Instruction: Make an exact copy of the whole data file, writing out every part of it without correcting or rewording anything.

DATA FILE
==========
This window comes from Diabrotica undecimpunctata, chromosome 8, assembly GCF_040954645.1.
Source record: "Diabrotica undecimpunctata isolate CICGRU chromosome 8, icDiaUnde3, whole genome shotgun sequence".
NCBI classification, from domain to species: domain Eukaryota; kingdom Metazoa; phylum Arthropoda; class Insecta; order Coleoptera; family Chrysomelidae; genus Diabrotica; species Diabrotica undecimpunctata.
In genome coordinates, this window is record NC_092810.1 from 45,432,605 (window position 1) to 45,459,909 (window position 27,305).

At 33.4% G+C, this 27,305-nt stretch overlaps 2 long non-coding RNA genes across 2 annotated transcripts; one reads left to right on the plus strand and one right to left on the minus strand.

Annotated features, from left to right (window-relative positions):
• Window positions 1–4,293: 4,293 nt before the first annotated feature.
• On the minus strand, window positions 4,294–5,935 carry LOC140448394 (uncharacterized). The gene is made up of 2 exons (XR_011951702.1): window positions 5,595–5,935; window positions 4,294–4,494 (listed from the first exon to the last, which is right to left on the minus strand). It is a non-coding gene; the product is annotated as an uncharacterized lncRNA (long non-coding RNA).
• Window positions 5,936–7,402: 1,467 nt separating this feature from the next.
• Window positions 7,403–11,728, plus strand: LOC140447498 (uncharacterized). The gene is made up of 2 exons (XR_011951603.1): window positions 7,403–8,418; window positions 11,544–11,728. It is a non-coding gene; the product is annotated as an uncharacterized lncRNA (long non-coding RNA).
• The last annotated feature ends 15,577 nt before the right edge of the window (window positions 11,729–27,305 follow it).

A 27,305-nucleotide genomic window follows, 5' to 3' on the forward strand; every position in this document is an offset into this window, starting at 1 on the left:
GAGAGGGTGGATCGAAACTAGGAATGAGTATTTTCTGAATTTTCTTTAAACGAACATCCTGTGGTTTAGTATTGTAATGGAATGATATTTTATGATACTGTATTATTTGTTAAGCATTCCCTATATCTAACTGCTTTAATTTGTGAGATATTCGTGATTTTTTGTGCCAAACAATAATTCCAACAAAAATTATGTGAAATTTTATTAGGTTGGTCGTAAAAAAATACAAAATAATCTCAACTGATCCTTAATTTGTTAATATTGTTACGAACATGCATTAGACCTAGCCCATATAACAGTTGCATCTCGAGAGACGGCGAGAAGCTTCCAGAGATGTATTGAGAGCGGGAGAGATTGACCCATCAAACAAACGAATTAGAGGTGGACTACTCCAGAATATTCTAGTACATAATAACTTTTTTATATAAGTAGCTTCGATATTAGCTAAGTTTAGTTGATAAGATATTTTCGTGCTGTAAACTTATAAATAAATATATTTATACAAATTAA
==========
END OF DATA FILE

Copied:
This window comes from Diabrotica undecimpunctata, chromosome 8, assembly GCF_040954645.1.
Source record: "Diabrotica undecimpunctata isolate CICGRU chromosome 8, icDiaUnde3, whole genome shotgun sequence".
NCBI classification, from domain to species: domain Eukaryota; kingdom Metazoa; phylum Arthropoda; class Insecta; order Coleoptera; family Chrysomelidae; genus Diabrotica; species Diabrotica undecimpunctata.
In genome coordinates, this window is record NC_092810.1 from 45,432,605 (window position 1) to 45,459,909 (window position 27,305).

At 33.4% G+C, this 27,305-nt stretch overlaps 2 long non-coding RNA genes across 2 annotated transcripts; one reads left to right on the plus strand and one right to left on the minus strand.

Annotated features, from left to right (window-relative positions):
• Window positions 1–4,293: 4,293 nt before the first annotated feature.
• On the minus strand, window positions 4,294–5,935 carry LOC140448394 (uncharacterized). The gene is made up of 2 exons (XR_011951702.1): window positions 5,595–5,935; window positions 4,294–4,494 (listed from the first exon to the last, which is right to left on the minus strand). It is a non-coding gene; the product is annotated as an uncharacterized lncRNA (long non-coding RNA).
• Window positions 5,936–7,402: 1,467 nt separating this feature from the next.
• Window positions 7,403–11,728, plus strand: LOC140447498 (uncharacterized). The gene is made up of 2 exons (XR_011951603.1): window positions 7,403–8,418; window positions 11,544–11,728. It is a non-coding gene; the product is annotated as an uncharacterized lncRNA (long non-coding RNA).
• The last annotated feature ends 15,577 nt before the right edge of the window (window positions 11,729–27,305 follow it).

A 27,305-nucleotide genomic window follows, 5' to 3' on the forward strand; every position in this document is an offset into this window, starting at 1 on the left:
GAGAGGGTGGATCGAAACTAGGAATGAGTATTTTCTGAATTTTCTTTAAACGAACATCCTGTGGTTTAGTATTGTAATGGAATGATATTTTATGATACTGTATTATTTGTTAAGCATTCCCTATATCTAACTGCTTTAATTTGTGAGATATTCGTGATTTTTTGTGCCAAACAATAATTCCAACAAAAATTATGTGAAATTTTATTAGGTTGGTCGTAAAAAAATACAAAATAATCTCAACTGATCCTTAATTTGTTAATATTGTTACGAACATGCATTAGACCTAGCCCATATAACAGTTGCATCTCGAGAGACGGCGAGAAGCTTCCAGAGATGTATTGAGAGCGGGAGAGATTGACCCATCAAACAAACGAATTAGAGGTGGACTACTCCAGAATATTCTAGTACATAATAACTTTTTTATATAAGTAGCTTCGATATTAGCTAAGTTTAGTTGATAAGATATTTTCGTGCTGTAAACTTATAAATAAATATATTTATACAAATTAA